I followed Kida through the forest until we came to a village at the base of a mountain. It was a small village, but there was a marketplace. Kida went shopping while I explored a bit. Apparently, no one could see me, just like no one would see Kida in my world.
All of a sudden, I was back next to Kida again.
"What happened?" I asked.
"I can summon you at will, just as you can summon me in your world." Kida stood from the low table and shouldered the pack of supplies she'd bought. "Come with me."
"What do you do in my world, when you're not with me?"
"I watch over you. I learn about your family and your world. Your world is small, Mandy, but I have no doubt that it will grow."
"My world isn't small," I insisted. "There are seven continents and billions of people, and each country has their own kind of food. My family's German. We make our own coleslaw. And there's a Chinese place down the street, but I don't like it. When Mom and Dad and Nick eat Chinese food, I always eat McDonald's."
Kida smiled. "I meant your world--the places you live and spend time. You don't leave the house much."
I shook my head. "No, I'm homeschooled. But I go to church twice a week, and on Tuesdays, Mom takes me to Nana and Papa's house so she can go shopping."
"Then that is your world," Kida said. "Your house, and your church, and your Nana and Papa's house. And, in a small way, the McDonald's."
"And the library," I said. I looked up at Kida. She wasn't exactly smiling--she never really smiled--but her face was pleasant, and that was about as close as she ever got to a smile. "How big is your world?"
Kida's eyes gleamed. "I will show you. Come with me."
Kida began to walk up the mountain, and I followed her. For some reason, I didn't get tired. My feet didn't get sore, and as we climbed higher and higher, I didn't notice the air get thinner or colder. I supposed it was because I didn't really exist in Kida's world. Being an imaginary friend was a strange feeling. It was like being a ghost or having a dream.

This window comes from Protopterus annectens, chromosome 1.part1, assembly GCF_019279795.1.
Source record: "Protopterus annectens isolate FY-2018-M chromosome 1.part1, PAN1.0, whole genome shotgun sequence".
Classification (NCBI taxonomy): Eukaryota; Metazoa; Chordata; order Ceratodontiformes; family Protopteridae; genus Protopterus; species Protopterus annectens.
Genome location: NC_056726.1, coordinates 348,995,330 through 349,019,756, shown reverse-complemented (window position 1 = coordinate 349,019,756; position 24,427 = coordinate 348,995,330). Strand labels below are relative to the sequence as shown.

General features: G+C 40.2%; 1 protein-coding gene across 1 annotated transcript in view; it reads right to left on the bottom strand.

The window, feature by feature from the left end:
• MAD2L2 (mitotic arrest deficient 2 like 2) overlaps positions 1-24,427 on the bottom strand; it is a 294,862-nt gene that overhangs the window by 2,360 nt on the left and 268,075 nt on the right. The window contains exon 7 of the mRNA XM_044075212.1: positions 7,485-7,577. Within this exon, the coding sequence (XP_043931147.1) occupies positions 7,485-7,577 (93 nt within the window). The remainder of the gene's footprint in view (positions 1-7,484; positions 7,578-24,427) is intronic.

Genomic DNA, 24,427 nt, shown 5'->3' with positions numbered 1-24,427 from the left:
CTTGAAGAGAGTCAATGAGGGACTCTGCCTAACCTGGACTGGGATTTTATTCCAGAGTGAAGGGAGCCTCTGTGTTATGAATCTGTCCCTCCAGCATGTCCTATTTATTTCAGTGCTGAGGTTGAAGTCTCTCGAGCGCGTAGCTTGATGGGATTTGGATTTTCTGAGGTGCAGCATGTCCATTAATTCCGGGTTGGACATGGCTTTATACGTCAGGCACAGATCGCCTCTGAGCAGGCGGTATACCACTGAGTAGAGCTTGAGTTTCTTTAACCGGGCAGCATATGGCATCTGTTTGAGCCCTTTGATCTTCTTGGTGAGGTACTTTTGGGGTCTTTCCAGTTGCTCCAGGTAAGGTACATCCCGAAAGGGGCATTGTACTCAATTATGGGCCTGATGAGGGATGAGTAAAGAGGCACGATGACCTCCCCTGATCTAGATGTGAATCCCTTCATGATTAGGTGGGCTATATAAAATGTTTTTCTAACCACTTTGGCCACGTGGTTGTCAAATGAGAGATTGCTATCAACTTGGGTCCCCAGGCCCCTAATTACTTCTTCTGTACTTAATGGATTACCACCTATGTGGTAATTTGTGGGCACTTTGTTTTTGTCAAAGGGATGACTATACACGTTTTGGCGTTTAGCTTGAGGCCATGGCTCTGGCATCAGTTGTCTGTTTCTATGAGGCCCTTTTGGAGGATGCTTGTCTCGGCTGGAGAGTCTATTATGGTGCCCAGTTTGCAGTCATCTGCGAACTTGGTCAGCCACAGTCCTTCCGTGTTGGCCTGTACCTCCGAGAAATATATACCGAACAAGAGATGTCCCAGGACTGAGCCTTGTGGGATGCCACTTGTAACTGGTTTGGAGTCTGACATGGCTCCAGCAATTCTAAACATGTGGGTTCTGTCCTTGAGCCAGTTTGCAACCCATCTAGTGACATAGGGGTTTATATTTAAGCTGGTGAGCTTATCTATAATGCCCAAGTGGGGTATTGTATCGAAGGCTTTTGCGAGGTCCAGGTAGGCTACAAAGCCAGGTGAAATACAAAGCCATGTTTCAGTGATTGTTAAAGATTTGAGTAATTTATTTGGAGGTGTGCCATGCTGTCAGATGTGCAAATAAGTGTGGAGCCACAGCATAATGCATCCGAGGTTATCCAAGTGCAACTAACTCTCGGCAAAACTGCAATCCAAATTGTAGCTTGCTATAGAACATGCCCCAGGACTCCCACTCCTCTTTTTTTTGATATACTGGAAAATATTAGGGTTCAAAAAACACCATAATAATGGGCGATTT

Finally, Kida motioned towards the forest below us, and said, "This is my world."
The sun was beginning to set, but it insisted on giving one last show before it did. Its dying gleams illuminated the most beautiful view I'd ever seen. It was treetops. Hills and valleys melted into each other like a beautiful, peaceful sheet of the purest green. It was vast and uninterrupted, stretching from one horizon to the other. But at one corner the view was marred by a column of smoke.
"What's that?" I asked.
"It's the government." Kida was grim again, her face seemingly made of stone. "They're looking for me. They overturn villages in their search. They don't kill, but they destroy."
I took half a step closer to Kida. "You're not supposed to let them do that."
"I know. I'm a Samurai, a protector of the people. As long as I live, as long as I appear and disappear every few months, they know there's hope. Hope for a better government, a better tomorrow, a better future for their children. But I'm only one person. The future rests on me, and I fear I am too weak to carry that burden."
Kida was stronger than that. I knew she was. But she was afraid, and I knew how badly fear could cripple people.
"That's why I'm here," I said. "To help you."
M. J. Piazza is a Jesus-loving, dog-walking country girl who just so happens to write books.